Each month the employers send the department tax details for some
22 million employees.
The launch of an electronic data interchange system in October
1997 enables the secure transfer of large amounts of data from
an employer's computer system direct to the Inland Revenue's computer
17. Business interest in the electronic data interchange
service for PAYE tax has been promising. Some 660 organisations
contacted the Inland Revenue to inquire about this new service
and 49 are using it. The participating organisations represent
over 5,000 payroll schemes involving some 6 million employees.
In response to the Carter Review, published in November 2001,
there will be a three stage move towards universal electronic
filing of employer returns, with incentive payments to assist
and encourage smaller employers to make greater use of IT.
18. Progress in improving take up of e-services will
require further analysis of public attitudes and the perceived
barriers that deter people from opting to use the services. As
the e-Envoy recently told us, it is crucial that a department,
in delivering its services, understands the people to whom it
is delivering those services and responds to their needs.
19. There is a range of factors that might discourage
people and businesses from using the Inland Revenue's transaction
based e-services. Our examination of NHS Direct found that some
groups, such as younger people, people over 65, ethnic minorities,
less advantaged social groups and people with disabilities are
less likely to use that e-service.
And the profile for those self assessment taxpayers filing their
returns electronically tends towards white males living in London
or Southern England (Figure 2).
20. The Inland Revenue promises further improvements
in take-up, by:
- Increasing, for self assessment taxpayers, the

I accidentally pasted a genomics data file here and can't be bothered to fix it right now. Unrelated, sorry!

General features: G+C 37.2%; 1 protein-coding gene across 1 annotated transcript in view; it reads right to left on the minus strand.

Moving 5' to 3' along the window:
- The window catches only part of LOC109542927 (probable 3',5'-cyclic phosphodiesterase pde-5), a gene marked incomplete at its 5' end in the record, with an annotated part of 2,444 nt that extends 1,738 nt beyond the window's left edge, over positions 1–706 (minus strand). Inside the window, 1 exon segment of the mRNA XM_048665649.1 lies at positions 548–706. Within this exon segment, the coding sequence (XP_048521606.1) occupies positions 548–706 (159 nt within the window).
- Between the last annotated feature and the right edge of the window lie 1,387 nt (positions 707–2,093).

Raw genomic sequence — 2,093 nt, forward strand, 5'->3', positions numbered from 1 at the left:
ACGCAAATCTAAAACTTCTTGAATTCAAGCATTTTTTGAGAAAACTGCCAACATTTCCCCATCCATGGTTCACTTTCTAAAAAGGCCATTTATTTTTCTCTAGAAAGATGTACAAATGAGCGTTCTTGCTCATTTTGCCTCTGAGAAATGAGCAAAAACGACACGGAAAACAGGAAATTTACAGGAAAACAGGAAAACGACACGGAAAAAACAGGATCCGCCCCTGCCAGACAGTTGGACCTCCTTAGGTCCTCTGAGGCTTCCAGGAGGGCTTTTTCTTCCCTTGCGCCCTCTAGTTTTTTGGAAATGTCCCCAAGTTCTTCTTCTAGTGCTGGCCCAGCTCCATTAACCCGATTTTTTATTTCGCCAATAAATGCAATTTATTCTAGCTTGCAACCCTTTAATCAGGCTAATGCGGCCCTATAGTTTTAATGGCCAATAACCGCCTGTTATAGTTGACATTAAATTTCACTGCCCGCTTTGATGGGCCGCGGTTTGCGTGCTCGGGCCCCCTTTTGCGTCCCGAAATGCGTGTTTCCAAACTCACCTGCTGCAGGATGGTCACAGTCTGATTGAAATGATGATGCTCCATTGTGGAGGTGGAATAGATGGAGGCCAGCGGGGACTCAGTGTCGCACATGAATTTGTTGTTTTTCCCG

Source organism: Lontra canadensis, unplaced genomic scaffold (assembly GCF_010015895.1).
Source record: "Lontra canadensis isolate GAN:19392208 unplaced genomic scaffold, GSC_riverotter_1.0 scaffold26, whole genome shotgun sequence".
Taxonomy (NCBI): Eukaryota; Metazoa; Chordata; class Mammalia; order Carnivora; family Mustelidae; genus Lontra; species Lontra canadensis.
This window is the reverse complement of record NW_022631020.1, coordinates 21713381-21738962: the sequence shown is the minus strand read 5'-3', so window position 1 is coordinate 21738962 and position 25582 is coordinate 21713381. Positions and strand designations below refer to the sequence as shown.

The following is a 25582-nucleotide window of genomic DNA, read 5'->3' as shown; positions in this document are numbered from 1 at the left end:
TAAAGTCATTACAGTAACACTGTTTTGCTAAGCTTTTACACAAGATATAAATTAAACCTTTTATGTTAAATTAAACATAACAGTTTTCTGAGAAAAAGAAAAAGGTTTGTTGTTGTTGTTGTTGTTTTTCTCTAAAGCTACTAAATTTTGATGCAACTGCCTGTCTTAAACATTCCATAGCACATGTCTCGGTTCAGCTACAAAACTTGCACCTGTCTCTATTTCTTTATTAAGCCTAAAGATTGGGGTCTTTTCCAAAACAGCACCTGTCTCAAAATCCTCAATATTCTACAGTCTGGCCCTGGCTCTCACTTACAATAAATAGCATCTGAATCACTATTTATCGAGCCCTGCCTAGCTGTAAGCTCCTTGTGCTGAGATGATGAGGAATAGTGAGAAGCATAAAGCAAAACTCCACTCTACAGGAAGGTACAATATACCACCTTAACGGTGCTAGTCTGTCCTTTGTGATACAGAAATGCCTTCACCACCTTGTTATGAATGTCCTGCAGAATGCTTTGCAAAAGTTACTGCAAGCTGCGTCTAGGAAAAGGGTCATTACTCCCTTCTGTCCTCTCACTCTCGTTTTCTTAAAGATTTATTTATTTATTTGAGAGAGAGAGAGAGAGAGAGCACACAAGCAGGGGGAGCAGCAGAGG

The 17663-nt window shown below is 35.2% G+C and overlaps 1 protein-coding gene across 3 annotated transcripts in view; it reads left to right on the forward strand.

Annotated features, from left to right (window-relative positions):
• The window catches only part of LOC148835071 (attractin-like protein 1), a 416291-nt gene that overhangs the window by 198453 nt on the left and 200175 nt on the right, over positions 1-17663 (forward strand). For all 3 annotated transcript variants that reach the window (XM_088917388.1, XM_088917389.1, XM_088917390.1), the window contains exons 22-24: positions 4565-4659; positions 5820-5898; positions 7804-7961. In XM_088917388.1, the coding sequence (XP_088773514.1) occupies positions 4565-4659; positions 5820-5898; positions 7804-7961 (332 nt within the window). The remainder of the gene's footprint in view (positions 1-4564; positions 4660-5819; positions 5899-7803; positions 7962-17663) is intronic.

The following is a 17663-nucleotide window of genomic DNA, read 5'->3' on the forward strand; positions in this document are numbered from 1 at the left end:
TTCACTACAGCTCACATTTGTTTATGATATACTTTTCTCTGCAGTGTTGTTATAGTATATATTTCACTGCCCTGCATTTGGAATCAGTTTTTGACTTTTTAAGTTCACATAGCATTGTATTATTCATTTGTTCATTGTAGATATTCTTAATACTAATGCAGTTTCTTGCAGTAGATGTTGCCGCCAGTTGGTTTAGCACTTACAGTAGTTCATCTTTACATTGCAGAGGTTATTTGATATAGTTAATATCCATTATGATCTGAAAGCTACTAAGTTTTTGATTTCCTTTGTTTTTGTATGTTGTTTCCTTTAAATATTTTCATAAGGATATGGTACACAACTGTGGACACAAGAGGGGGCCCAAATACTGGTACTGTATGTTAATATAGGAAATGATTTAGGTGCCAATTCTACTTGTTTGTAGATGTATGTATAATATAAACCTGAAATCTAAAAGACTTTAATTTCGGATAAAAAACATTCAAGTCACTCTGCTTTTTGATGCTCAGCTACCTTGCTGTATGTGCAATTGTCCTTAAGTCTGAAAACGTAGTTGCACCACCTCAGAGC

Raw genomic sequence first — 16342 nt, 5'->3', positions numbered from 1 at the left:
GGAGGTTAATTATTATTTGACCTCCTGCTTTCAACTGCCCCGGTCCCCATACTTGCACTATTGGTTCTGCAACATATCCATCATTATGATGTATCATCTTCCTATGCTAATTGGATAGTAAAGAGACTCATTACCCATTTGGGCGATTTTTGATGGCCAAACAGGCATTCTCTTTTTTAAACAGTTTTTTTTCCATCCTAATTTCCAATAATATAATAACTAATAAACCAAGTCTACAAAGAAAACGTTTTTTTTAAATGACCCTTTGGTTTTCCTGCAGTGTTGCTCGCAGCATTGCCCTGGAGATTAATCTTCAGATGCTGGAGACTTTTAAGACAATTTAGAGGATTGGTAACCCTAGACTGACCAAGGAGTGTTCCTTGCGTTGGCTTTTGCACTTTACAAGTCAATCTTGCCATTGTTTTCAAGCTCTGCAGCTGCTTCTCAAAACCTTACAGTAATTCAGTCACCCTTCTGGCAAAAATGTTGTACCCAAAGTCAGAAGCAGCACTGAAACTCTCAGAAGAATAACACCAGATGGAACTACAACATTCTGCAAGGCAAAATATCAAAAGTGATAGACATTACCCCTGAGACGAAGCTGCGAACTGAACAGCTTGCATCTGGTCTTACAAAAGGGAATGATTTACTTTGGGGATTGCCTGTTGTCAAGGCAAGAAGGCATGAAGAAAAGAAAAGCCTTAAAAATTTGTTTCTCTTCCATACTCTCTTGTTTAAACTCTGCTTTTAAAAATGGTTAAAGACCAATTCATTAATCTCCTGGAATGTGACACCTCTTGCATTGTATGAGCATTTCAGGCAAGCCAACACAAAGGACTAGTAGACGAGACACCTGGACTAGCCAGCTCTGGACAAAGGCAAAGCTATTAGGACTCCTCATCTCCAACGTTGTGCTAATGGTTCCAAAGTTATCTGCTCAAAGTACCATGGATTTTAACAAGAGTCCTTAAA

extent to which electronic forms are pre-populated with personal
data - the tax reference number, the taxpayer's address and possibly
earning data from last year. There will also be page by page error
checking and an on-line calculator to help and to communicate
with the department by e-mail. However, the real benefit to taxpayers
will come when the Inland Revenue is able give taxpayers access
to their "tax account", to show what information they
already have on taxes collected and invite the user simply to
confirm the amounts are complete and accurate. The Inland Revenue
expect this will be possible by 2005.
- Rolling out, for businesses, a Corporation Tax
portal to enable each organisation to see what payments they have
made and tax liabilities remaining.
- Buying a Customer Relationship Management system
in Summer 2002, which should provide better tools and management
information to support customers.
The department's approach is to target each taxpayer group according
to their needs and aspirations, and to tailor services accordingly.
21. Developing contacts and approaches with a range
of intermediaries, such as Citizens Advice Bureau and in future
supermarkets to help people to use its e-services.
22. As regards the case for and quantum of any future
incentives to encourage take-up, however, the Inland Revenue takes
the view that this is a policy decision for Ministers.
23. The Inland Revenue's e-strategy (July 2001) sets
out a challenging programme of work between 2001 and 2005 (Figure
3). Success rests largely on how the department manages the associated
risks, some of which are outside their direct control (Figure
Figure 3: e-Service projects
Inland Revenue has a range of future projects
to improve its e-services. This list illustrates the key projects
planned and the year they should be available to customers.